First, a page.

I upped my caffeine intake (Assam) to offset the grey clouds and that seemed to be effective. At least it made it easier to giggle when I re-read the text written by Ingmar Bergman and during the resulting obligatory performance of Peter Gabriel's Mercy Street.

New Sketchbook

I filled up another sketchbook.  Well, okay; the binding was falling apart and I had a handful of pages to go.

Ever since I got a worked leather sleeve as a gift, my sketchbooks have held up much better than in the past.  The design on the leather is an old woodcut of simple country landscape and a philosopher crawling through the celestial spheres to peer at the wheels of the cosmos.

Pulling out the old book from the cover and inserting a new, blank one is sort of like driving past an old boyfriend while the new one is sitting next to you.  No.. that image is too vampiric...  

Pulling out the old book is like receiving a letter from your past self.  This old one started just after Mark and I had our marriage ceremony -- there's notes and sketches from various Bach Festival events we've attended since June 20, 2004.  There's write-ups of dreams, and records of places we've visited.  I can see when I practiced geometry by all the compass drawings.  Disneyworld.  Two whole pages of baby names.  And then there are the character portraits -- I sometimes draw characters as I'm writing them to get a better feeling for them.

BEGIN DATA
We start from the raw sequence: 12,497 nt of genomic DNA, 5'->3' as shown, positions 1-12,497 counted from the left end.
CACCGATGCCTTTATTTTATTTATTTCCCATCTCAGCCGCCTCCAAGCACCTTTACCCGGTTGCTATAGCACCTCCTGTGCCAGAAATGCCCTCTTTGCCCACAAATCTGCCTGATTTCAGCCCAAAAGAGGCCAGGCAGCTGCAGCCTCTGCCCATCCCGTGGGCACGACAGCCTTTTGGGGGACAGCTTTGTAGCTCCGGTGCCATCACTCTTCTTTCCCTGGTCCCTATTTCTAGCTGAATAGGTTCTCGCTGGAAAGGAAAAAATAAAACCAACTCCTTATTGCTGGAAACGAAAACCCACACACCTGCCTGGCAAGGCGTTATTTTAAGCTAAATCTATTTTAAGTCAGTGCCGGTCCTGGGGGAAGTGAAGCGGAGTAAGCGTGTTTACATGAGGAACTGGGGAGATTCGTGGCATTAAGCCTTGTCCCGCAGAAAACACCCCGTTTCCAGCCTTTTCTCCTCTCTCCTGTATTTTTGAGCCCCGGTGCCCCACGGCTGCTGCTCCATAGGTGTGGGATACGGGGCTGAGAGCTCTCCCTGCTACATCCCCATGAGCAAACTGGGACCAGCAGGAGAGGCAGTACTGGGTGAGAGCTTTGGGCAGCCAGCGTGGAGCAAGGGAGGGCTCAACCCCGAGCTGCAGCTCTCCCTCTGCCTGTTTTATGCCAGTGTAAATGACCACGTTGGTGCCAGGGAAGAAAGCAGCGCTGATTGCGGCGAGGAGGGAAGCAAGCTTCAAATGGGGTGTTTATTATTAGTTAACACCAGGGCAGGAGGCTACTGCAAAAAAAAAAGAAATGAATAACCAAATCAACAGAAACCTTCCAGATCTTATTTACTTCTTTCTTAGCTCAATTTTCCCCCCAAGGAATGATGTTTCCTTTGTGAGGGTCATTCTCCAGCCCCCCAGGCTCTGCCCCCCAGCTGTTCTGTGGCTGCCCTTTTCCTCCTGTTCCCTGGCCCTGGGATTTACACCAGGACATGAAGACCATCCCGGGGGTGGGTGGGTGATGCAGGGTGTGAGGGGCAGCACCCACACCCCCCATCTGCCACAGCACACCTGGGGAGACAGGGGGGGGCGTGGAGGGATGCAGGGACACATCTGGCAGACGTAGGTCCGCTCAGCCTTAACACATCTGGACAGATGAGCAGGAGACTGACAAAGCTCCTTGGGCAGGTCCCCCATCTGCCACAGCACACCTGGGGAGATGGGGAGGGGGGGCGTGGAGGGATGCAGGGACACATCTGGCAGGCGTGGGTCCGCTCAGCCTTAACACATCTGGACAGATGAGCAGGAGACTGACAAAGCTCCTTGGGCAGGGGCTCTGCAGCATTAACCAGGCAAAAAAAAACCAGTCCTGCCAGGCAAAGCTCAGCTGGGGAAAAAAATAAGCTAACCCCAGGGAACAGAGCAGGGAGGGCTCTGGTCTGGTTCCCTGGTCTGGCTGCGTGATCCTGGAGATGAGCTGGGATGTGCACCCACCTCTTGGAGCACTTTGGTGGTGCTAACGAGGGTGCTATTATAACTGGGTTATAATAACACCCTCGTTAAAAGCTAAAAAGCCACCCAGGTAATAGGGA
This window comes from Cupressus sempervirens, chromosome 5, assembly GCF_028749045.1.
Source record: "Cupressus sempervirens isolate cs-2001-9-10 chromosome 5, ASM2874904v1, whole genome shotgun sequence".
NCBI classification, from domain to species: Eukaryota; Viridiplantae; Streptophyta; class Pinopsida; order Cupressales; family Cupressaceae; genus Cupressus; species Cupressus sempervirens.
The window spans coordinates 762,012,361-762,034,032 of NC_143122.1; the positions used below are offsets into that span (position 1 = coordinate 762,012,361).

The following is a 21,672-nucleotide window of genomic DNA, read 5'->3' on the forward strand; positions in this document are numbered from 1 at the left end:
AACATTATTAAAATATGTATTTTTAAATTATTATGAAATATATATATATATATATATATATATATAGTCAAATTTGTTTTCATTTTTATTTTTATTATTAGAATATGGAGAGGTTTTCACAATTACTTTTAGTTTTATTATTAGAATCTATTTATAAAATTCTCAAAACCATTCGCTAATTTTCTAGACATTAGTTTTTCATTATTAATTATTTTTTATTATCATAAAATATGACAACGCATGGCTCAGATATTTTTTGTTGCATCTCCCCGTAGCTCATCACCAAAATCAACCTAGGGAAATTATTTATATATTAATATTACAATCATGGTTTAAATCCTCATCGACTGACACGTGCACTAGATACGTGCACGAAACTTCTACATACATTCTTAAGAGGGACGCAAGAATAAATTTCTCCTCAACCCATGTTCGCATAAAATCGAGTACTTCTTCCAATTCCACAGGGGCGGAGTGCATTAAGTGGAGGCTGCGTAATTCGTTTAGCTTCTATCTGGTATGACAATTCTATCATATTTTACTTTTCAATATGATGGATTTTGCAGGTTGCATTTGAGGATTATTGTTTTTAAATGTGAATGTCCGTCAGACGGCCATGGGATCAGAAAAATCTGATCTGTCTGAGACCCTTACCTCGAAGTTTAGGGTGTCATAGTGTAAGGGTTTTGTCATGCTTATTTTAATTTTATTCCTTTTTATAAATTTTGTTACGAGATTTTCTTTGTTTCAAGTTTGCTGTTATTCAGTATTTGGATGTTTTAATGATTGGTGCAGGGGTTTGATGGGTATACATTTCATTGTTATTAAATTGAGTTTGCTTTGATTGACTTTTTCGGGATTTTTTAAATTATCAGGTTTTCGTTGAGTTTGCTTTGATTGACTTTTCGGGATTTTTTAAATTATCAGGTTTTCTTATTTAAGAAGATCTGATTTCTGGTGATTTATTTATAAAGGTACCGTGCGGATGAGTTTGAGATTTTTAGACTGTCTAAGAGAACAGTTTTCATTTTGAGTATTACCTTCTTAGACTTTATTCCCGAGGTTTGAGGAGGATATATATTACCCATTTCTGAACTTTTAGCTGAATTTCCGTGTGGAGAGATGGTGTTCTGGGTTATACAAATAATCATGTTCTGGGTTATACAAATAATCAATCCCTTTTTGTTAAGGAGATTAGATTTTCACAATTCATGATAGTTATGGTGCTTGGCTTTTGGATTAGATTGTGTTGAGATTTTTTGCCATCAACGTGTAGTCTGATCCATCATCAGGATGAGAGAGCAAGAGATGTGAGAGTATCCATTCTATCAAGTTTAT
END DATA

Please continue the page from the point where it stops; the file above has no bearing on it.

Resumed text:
But it's time for a new book.  So I carefully open it to flex its spine, and I insert the stiff cover into the leather sleeve.  In a year or three, the new pages will be filled and worn and this now-new book will join its fellows.

Ack... this is turning into "The Shelf of Forgotten Dreams."   Gotta go get some caffeine.

Sunday, October 07, 2007

And It's Not Even February

Well... the clouds of autumn have rolled in. On one hand, now that the year has progressed a little further, all three leaded glass polyhedra in our breakfast nook throw spectra. It's cheerful, at least when the sun shines.

On the other hand it's getting really dark. Last Monday mid-morning I just stared at the underside of charcoal colored clouds and it was as if a little switch inside me flipped. I can tell you my weekly chocolate consumption has gone up and this morning all I wanted to do was curl up with a novel next to a fire within arm's reach of hot chocolate and potato chips.